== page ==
I show that the recent account of levels in neuroscience proposed by Craver and Bechtel is unsatisfactory since it fails to provide a plausible criterion for being at the same level and is incompatible with Craver and Bechtel’s account of downward causation. Furthermore, I argue that no distinct notion of levels is needed for analyzing explanations and causal issues in neuroscience: it is better to rely on more well-defined notions such as composition and scale. One outcome of this is that (...)
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  22. Kit Fine (2005). The Reduction of Possiblia. In Michael J. Loux & Dean W. Zimmerman (eds.), The Oxford Handbook of Metaphysics. Oup Oxford.
  23. Ronald A. Finke (1996). Imagery, Creativity, and Emergent Structure. Consciousness and Cognition 5 (3):381-393.
    Recent advances in the field of creative cognition have helped to reveal the cognitive structures and processes that are involved in creative thinking and imagination. This article begins by reviewing recent studies of creative imagery that have explored the emergent properties of mental images. The geneplore model of creative cognition, which describes how preinventive structures such as creative mental images are generated and interpreted, is then discussed. In discussing this model and its implications, a distinction is made between aspects of (...)
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  24. Paul M. Fitts & Irving Biederman (1965). S-R Compatibility and Information Reduction. Journal of Experimental Psychology 69 (4):408.
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  25. Peter S. Fosl (2004). The Conceptual Carvery: A Token of the Type “Clear Explanation”? The Philosophers' Magazine 28:86-86.
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  26. Tim Fuller & Richard Samuels (2014). Scientific Inference and Ordinary Cognition: Fodor on Holism and Cognitive Architecture. Mind and Language 29 (2):201-237.
    Do accounts of scientific theory formation and revision have implications for theories of everyday cognition? We maintain that failing to distinguish between importantly different types of theories of scientific inference has led to fundamental misunderstandings of the relationship between science and everyday cognition. In this article, we focus on one influential manifestation of this phenomenon which is found in Fodor's well-known critique of theories of cognitive architecture. We argue that in developing his critique, Fodor confounds a variety of distinct claims (...)
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  27. A. Campbell Garnett (1943). Phenomenological Ethics and Self-Realization. Ethics 53 (3):159-172.
  28. A. Campbell Garnett (1941). Deontology and Self-Realization. Ethics 51 (4):419-438.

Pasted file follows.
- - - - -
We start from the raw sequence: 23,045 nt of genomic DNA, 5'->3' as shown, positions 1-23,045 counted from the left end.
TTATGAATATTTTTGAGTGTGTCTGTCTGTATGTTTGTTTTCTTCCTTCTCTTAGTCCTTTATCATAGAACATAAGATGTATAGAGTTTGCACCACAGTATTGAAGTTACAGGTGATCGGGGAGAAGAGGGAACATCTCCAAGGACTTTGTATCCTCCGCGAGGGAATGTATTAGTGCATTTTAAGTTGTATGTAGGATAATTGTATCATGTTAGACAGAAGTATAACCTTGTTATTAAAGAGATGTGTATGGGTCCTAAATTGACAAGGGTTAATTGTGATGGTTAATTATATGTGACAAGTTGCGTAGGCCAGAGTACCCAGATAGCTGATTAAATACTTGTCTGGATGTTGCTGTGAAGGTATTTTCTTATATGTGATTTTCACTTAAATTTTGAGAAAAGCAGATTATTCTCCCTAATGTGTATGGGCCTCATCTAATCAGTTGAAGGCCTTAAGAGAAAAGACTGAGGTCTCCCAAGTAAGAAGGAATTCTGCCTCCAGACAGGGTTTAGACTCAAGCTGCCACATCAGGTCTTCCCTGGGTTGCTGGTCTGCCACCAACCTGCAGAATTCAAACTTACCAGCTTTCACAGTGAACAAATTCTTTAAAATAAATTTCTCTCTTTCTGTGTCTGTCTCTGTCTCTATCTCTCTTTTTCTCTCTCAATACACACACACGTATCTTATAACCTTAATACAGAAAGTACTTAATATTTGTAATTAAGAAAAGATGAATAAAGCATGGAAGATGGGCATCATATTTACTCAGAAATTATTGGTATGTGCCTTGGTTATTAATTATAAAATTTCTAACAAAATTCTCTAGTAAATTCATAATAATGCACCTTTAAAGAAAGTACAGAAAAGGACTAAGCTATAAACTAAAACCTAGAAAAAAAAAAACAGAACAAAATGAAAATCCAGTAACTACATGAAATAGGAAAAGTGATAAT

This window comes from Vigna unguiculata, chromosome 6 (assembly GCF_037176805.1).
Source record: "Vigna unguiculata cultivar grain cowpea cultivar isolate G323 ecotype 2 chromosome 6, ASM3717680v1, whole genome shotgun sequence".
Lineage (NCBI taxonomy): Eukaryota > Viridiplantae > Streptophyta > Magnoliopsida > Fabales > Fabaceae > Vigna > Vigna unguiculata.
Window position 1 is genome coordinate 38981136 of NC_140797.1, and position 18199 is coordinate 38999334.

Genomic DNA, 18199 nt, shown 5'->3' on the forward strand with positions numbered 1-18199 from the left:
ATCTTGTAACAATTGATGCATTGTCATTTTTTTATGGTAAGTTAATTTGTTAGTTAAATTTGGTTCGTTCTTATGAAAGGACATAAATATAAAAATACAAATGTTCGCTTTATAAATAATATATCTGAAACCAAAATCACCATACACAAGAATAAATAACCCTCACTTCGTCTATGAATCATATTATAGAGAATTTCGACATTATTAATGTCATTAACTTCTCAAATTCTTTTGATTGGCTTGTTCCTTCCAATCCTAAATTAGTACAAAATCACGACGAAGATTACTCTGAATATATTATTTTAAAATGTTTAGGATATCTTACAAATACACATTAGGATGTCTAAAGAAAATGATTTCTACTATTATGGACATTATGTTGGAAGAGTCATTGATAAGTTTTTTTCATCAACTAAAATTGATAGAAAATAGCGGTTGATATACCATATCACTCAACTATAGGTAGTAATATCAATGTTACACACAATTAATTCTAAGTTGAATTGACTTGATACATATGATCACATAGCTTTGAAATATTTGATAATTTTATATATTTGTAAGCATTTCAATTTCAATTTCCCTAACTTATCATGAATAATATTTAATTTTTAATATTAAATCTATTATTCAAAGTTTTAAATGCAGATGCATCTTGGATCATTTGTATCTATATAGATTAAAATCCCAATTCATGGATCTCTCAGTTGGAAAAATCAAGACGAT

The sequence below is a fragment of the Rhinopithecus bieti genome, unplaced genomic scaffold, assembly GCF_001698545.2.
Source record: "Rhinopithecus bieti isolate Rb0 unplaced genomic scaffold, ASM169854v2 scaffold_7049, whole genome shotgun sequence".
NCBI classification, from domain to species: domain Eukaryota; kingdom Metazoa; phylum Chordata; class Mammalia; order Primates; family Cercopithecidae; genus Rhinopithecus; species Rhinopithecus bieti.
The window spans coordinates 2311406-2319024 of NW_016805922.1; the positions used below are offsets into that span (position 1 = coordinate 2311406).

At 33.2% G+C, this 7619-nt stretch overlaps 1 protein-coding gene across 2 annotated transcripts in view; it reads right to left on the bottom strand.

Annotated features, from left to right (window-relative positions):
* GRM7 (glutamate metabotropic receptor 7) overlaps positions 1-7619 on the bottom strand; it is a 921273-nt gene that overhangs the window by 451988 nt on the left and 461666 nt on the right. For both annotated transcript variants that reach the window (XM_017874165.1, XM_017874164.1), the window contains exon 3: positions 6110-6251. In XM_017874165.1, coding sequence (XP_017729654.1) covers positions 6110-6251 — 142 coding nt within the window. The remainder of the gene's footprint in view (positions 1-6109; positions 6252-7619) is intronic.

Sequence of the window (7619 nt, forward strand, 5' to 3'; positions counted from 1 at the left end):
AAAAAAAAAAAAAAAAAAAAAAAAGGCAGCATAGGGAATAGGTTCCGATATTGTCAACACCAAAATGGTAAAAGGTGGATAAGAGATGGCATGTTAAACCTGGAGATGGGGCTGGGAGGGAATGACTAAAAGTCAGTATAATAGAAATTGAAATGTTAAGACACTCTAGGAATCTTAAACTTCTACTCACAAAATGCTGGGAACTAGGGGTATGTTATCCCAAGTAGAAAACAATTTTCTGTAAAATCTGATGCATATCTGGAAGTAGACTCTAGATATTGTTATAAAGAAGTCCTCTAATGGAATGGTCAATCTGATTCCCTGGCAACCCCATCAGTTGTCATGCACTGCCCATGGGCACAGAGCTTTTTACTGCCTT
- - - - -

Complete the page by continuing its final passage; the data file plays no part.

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  29. Herbert E. Hendry (1969). On Reduction. Philosophical Studies 20 (1-2):18 - 19.
  30. Mark L. Howe, Mary L. Courage & Carole Peterson (1994). How Can I Remember When "I" Wasn′T There: Long-Term Retention of Traumatic Experiences and Emergence of the Cognitive Self. Consciousness and Cognition 3 (3-4):327-355.
    In this article, we focus on two issues, namely, the nature and onset of very early personal memories, especially for traumatic events, and the role of stress in long-term retention. We begin by outlining a theory of early autobiographical memory, one whose unfolding is coincident with emergence of the cognitive self. It is argued that it is not until this self emerges that personal memories will remain viable over extended periods of time. We illustrate this with 25 cases of young (...)
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  31. Malcolm Jeeves (2010). The Emergence of Human Distinctiveness : The Story From Neuropsychology and Evolutionary Psychology. In Malcolm A. Jeeves (ed.), Rethinking Human Nature: A Multidisciplinary Approach. William B. Eerdmans Pub. Company.
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  32. H. Barkow Jerome (2006). Vertical/Compatible Integration Versus Analogizing with Biology. Behavioral and Brain Sciences 29 (4).
  33. John G. Kemeny & Paul Oppenheim (1956). On Reduction. Philosophical Studies 7 (1-2):6 - 19.
  34. Jaegwon Kim (2000). L'émergence, les modèles de réduction et le mental. Philosophiques 27 (1):11-26.
    Une des doctrines centrales de l’émergentisme est la thèse selon laquelle certaines propriétés d’un tout sont émergentes, en ce sens qu’elles sont irréductibles aux propriétés de base dont elles émergent — c’est-à-dire qu’elles ne peuvent ni être prédites, ni être expliquées à partir de leurs conditions sousjacentes. Pour comprendre et évaluer cette thèse correctement, il est essentiel que nous disposions d’un concept adéquat de réduction. Nous examinons d’abord le modèle classique de la réduction interthéorique de Nagel, et nous soutenons qu’il (...)
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  35. Max Kistler (2005). Réduction «Rôle-Occupant», Réduction «Micro-Macro» Et Explication Réductrice a Priori. Dialogue 44 (2):225-248.
    Selon une thése importante, il est en principe possible de déduire de manière a priori la plupart des vérités macroscopiques d’une (hypothétique) description complète du monde en termes microphysiques P, et donc de construire des explications réductrices a priori. Contre cette thèse, je montre que l’explication réductrice requiert des informations sur les phénomènes à réduire qui ne peuvent pas être extraites a priori des seules informations microphysiques. De telles réductions ont deux parties : une «reductionRO» («role-occupant») établit qu’une macropropriété M (...)
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  36. Max Kistler (2000). Réduction fonctionnelle et réduction logique. Philosophiques 27 (1):27-38.